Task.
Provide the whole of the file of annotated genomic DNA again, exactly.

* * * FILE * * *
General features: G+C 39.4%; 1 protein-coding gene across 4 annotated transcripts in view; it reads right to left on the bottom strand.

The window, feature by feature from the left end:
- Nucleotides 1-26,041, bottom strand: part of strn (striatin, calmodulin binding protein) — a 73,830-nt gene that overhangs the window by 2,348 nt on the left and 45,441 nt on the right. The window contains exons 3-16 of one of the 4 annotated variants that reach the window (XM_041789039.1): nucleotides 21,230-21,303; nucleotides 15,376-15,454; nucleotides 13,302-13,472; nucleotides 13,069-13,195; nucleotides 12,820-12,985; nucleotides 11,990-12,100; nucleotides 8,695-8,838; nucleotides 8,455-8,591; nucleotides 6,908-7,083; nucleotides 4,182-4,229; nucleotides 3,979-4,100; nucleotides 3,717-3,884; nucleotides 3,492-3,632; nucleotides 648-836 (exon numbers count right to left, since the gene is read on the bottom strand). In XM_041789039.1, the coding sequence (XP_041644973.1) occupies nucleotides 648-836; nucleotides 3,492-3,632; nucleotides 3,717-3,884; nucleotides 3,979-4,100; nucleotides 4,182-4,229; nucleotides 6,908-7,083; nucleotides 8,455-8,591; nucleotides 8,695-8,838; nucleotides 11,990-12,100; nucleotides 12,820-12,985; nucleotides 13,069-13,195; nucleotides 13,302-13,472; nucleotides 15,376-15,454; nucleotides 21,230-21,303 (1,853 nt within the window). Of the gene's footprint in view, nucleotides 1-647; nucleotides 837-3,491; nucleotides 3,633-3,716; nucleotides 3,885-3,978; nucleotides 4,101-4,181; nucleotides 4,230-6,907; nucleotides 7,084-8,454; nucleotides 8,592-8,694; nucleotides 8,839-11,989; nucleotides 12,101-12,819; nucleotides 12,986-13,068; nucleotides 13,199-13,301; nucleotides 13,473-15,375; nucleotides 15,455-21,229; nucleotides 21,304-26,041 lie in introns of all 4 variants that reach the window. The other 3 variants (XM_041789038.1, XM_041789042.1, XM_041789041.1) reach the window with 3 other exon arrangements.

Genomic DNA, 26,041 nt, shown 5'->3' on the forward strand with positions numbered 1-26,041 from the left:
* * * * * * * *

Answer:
General features: G+C 39.4%; 1 protein-coding gene across 4 annotated transcripts in view; it reads right to left on the bottom strand.

The window, feature by feature from the left end:
- Nucleotides 1-26,041, bottom strand: part of strn (striatin, calmodulin binding protein) — a 73,830-nt gene that overhangs the window by 2,348 nt on the left and 45,441 nt on the right. The window contains exons 3-16 of one of the 4 annotated variants that reach the window (XM_041789039.1): nucleotides 21,230-21,303; nucleotides 15,376-15,454; nucleotides 13,302-13,472; nucleotides 13,069-13,195; nucleotides 12,820-12,985; nucleotides 11,990-12,100; nucleotides 8,695-8,838; nucleotides 8,455-8,591; nucleotides 6,908-7,083; nucleotides 4,182-4,229; nucleotides 3,979-4,100; nucleotides 3,717-3,884; nucleotides 3,492-3,632; nucleotides 648-836 (exon numbers count right to left, since the gene is read on the bottom strand). In XM_041789039.1, the coding sequence (XP_041644973.1) occupies nucleotides 648-836; nucleotides 3,492-3,632; nucleotides 3,717-3,884; nucleotides 3,979-4,100; nucleotides 4,182-4,229; nucleotides 6,908-7,083; nucleotides 8,455-8,591; nucleotides 8,695-8,838; nucleotides 11,990-12,100; nucleotides 12,820-12,985; nucleotides 13,069-13,195; nucleotides 13,302-13,472; nucleotides 15,376-15,454; nucleotides 21,230-21,303 (1,853 nt within the window). Of the gene's footprint in view, nucleotides 1-647; nucleotides 837-3,491; nucleotides 3,633-3,716; nucleotides 3,885-3,978; nucleotides 4,101-4,181; nucleotides 4,230-6,907; nucleotides 7,084-8,454; nucleotides 8,592-8,694; nucleotides 8,839-11,989; nucleotides 12,101-12,819; nucleotides 12,986-13,068; nucleotides 13,199-13,301; nucleotides 13,473-15,375; nucleotides 15,455-21,229; nucleotides 21,304-26,041 lie in introns of all 4 variants that reach the window. The other 3 variants (XM_041789038.1, XM_041789042.1, XM_041789041.1) reach the window with 3 other exon arrangements.

Genomic DNA, 26,041 nt, shown 5'->3' on the forward strand with positions numbered 1-26,041 from the left: